If you feel the overwhelming need to call me on my cell you better paypal me when the call is over (or be telling me that I won the lottery), don't leave me a voice message on my cell as I for sure won't be checking those. e-mail is the best way to reach me. if you can't e-mail me but still want to leave a message leave it at 415-358-5883 -- this will turn your v-mail into an e-mail and I'll get it that way. You can send faxes to that # too ... if, uh, you don't have a scanner (or can come up with some other good reason to use a fax).

Gotta get up in less than 4 hours (again), goodnight.

Posted by rick at 02:44 PM


I arrived in Amman a couple of hours ago from Paris. I had zero time in Paris to even get outside and breathe the air as my connecting flight was tight. I was hoping to cab to the Champs to grab a bite and snap some pics just for kicks - but I suppose it's just as well, my tolerance level for Parisians is notoriously low.

The flight to Jordan was uneventful. Upon landing, on the near side of customs, there were local coordinators there to meet travelers like myself. I had noticed in Paris that the travel information given to our contact in Jordan was still for my defunct Frankfurt connection, so I figured there would be no one to meet me as I came in on my Paris connection. I was all prepared to get to the hotel myself when I saw a gentleman holding up a sign for me, so I got a ride direct to the hotel (Hotel Intercontinental Jordan).

I was surprised to see that my T-mobile phone, which has coverage no where in the US, has coverage here in Amman (I need to activate on their service to make calls but it's receiving SMS just fine. correction: I don't need to activate, it's just T-mobile international service and works as soon as you show up). The SMS/GPS tracking device I'm carrying with me from my Televoke days hasn't reported location yet. I don't know if that's because it hasn't gotten a GPS lock or that its SIM card isn't activated on this system, I'll wait until Baghdad to start to figure that out.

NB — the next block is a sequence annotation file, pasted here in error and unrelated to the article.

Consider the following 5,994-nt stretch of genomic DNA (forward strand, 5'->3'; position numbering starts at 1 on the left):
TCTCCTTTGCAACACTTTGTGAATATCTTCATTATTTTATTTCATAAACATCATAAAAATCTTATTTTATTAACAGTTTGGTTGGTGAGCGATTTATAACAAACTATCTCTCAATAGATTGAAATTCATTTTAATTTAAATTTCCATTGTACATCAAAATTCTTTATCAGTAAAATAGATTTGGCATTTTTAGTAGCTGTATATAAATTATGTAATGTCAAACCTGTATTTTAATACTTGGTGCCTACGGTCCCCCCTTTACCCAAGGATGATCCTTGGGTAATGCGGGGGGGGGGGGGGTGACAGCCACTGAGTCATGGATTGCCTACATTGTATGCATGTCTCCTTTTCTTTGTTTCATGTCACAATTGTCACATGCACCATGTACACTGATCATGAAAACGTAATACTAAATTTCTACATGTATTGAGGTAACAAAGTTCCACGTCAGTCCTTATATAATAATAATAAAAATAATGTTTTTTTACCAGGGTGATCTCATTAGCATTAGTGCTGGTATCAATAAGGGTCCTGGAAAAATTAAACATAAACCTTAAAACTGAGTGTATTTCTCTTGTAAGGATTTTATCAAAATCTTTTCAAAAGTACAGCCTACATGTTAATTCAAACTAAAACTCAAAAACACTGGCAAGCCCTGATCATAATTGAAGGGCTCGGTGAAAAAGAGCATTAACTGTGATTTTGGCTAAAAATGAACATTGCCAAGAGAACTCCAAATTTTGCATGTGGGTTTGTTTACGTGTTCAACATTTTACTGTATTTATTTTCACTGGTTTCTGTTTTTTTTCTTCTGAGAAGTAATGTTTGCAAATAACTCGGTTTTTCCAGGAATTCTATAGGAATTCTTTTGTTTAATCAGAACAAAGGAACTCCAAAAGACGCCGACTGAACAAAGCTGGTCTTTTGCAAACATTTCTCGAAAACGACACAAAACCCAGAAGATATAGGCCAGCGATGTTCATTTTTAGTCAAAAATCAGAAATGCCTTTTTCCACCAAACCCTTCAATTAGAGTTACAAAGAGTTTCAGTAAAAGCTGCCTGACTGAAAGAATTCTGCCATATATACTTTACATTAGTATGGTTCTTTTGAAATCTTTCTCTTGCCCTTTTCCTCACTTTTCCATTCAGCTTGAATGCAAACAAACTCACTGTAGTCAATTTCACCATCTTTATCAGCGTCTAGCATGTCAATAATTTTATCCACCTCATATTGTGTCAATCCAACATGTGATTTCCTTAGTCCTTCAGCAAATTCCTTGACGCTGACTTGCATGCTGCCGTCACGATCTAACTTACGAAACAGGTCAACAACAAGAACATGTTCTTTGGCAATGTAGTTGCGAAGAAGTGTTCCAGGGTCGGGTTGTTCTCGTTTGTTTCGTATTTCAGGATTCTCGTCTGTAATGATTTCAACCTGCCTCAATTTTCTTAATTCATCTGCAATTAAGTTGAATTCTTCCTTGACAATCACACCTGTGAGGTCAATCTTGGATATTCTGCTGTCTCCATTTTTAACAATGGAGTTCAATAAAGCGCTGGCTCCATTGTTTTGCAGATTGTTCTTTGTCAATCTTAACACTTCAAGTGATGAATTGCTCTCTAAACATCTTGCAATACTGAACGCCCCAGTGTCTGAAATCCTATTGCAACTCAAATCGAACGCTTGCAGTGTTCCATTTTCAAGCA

It tuns out that the King's Brother is getting married and the wedding party is staying at this same hotel as me. So not only is it crowded here but there are soldiers/guards/metal-detectors/etc. everywhere. Other than that Amman is a pretty low key place. It's definitely safe to go walking/jogging/etc, something I'll be doing shortly. I won't get to see the city at all in the daytime as I leave the hotel at 5am tomorrow for my flight to Baghdad. I'm surprised to see that it's a daytime flight, I was told they only flew in at night. Hopefully I'll be online in Baghdad in less than 24hours, look for an update then.

Posted by rick at 11:45 AM

May 24, 2004

getting interesting

I was at the consulting firm's offices today. It's a long story of all the stupidity I witnessed in one day, but suffice to say that I have reaffirmed my vow to never work for a big company again (I have to take two laptops because they won't configure mine to work with their VPN, in fact I can't even check a POP box from their LAN; it just gets dummer from there).